More students have dysregulation issues, or are unable to regulate their impulses, and mental health issues, she said.
Consultants recommended the district consider reorganizing staff at the district level to provide more immediate support in individual schools.
Providing full-time lead teachers at the elementary level and clerical staff to help with the tremendous amount of paperwork required from special education teachers were two additional recommendations.
With Anoka-Hennepin’s large size, auditors recommended the district recruit a qualified board certified behavior analyst to provide behavioral consultation across schools and full-time substitute paraprofessionals to fill in when staff members are absent.
In the area of autism spectrum disorders, it is hard to support students with challenging behaviors in settings available in the district, according to auditors. Additionally, students with behavioral difficulties due to mental health issues are occasionally grouped with students who have autism spectrum disorders, leading some students at the elementary level in ASD classrooms to feel unsafe, some teachers reported.
Consultants in the area of developmental cognitive disabilities recorded that more students are having co-occurring mental health needs.
At River Trail Learning Center, the district’s federal special education setting level 4 program in Coon Rapids, consultants found mental health services were provided inconsistently.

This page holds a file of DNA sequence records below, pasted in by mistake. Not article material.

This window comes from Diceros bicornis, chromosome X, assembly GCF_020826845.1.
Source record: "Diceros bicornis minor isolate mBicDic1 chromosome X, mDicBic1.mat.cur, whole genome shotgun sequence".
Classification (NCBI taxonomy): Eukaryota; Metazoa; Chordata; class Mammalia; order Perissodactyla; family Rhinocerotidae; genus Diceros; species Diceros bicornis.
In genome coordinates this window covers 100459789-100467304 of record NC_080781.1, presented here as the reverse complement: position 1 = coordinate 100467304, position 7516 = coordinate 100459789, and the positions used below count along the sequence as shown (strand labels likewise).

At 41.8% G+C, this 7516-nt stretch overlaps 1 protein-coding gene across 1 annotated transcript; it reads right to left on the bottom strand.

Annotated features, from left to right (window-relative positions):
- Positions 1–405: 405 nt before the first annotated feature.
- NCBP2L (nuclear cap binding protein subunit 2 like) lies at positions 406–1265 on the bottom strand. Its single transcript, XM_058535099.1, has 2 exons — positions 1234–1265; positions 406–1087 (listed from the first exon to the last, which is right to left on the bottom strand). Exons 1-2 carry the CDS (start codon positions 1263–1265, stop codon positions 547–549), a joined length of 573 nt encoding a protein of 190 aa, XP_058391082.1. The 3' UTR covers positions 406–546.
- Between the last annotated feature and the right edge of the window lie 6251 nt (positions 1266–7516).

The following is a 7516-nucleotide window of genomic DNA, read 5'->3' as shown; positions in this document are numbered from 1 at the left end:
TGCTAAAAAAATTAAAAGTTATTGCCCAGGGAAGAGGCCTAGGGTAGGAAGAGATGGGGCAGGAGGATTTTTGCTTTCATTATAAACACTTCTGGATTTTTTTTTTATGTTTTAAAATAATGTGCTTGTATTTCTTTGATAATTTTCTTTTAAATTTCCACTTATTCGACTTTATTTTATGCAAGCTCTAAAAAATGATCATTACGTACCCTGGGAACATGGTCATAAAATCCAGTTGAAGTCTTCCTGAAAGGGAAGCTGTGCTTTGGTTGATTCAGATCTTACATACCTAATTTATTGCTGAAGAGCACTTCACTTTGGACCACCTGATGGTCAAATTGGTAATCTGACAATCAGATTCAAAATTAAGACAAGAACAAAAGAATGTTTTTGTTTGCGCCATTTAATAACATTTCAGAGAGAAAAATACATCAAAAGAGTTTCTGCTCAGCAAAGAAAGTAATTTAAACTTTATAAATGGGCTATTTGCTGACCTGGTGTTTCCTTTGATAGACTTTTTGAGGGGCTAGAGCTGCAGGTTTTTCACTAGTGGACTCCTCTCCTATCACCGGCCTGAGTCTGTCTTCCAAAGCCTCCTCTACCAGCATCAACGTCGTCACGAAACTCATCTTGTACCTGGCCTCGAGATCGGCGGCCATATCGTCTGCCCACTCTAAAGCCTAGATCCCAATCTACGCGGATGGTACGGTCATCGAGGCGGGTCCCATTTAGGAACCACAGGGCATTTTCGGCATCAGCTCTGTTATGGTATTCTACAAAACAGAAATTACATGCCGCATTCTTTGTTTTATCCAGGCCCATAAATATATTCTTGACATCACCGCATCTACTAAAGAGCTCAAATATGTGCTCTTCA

“Teachers need additional training and support in this area,” Gibbons said.
Recommendations to expand the MTSS framework should extend to the area of mental health, Gibbons said.
A future audit area is interagency and will take a look at the work of district partners providing mental health services.
“It’s an opportunity to have these results right before our staffing and budgeting time,” McIntyre said, noting that 10 more audits are scheduled past the staffing window.
The district is diving into findings, and McIntyre would like to develop a three- to five-year plan to implement changes.
“I feel a sense of urgency to get things happening pretty quick,” he said.
Some recommendations do not come with an attached cost, but many do.
“You’re not authorizing any additional spending tonight,” Superintendent David Law reminded the School Board after the presentation.
Board Chairperson Tom Heidemann cautioned McIntrye about moving too quickly to make changes.
“I love that we’re eager to move forward,” Heidemann said. “It’s really important to have a clear vision.”
The audit will continue through June.